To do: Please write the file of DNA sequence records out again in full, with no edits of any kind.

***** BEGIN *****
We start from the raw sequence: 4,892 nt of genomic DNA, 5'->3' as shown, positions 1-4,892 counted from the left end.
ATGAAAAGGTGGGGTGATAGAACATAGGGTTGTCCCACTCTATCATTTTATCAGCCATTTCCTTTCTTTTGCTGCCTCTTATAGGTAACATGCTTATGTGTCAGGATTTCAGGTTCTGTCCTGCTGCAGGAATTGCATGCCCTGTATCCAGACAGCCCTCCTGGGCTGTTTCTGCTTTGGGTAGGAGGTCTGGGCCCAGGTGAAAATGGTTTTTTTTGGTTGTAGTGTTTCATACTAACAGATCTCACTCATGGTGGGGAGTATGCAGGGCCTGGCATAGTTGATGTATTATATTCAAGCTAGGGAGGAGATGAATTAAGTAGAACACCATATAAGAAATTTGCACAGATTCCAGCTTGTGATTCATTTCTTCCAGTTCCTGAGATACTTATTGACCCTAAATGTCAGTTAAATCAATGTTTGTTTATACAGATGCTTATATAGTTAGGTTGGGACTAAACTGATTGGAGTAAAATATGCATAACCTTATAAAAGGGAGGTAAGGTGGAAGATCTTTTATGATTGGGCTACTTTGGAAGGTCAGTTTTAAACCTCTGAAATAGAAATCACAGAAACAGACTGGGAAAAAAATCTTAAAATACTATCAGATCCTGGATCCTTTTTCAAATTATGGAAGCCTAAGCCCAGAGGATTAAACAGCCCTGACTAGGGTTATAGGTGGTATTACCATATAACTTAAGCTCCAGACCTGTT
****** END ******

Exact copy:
We start from the raw sequence: 4,892 nt of genomic DNA, 5'->3' as shown, positions 1-4,892 counted from the left end.
ATGAAAAGGTGGGGTGATAGAACATAGGGTTGTCCCACTCTATCATTTTATCAGCCATTTCCTTTCTTTTGCTGCCTCTTATAGGTAACATGCTTATGTGTCAGGATTTCAGGTTCTGTCCTGCTGCAGGAATTGCATGCCCTGTATCCAGACAGCCCTCCTGGGCTGTTTCTGCTTTGGGTAGGAGGTCTGGGCCCAGGTGAAAATGGTTTTTTTTGGTTGTAGTGTTTCATACTAACAGATCTCACTCATGGTGGGGAGTATGCAGGGCCTGGCATAGTTGATGTATTATATTCAAGCTAGGGAGGAGATGAATTAAGTAGAACACCATATAAGAAATTTGCACAGATTCCAGCTTGTGATTCATTTCTTCCAGTTCCTGAGATACTTATTGACCCTAAATGTCAGTTAAATCAATGTTTGTTTATACAGATGCTTATATAGTTAGGTTGGGACTAAACTGATTGGAGTAAAATATGCATAACCTTATAAAAGGGAGGTAAGGTGGAAGATCTTTTATGATTGGGCTACTTTGGAAGGTCAGTTTTAAACCTCTGAAATAGAAATCACAGAAACAGACTGGGAAAAAAATCTTAAAATACTATCAGATCCTGGATCCTTTTTCAAATTATGGAAGCCTAAGCCCAGAGGATTAAACAGCCCTGACTAGGGTTATAGGTGGTATTACCATATAACTTAAGCTCCAGACCTGTT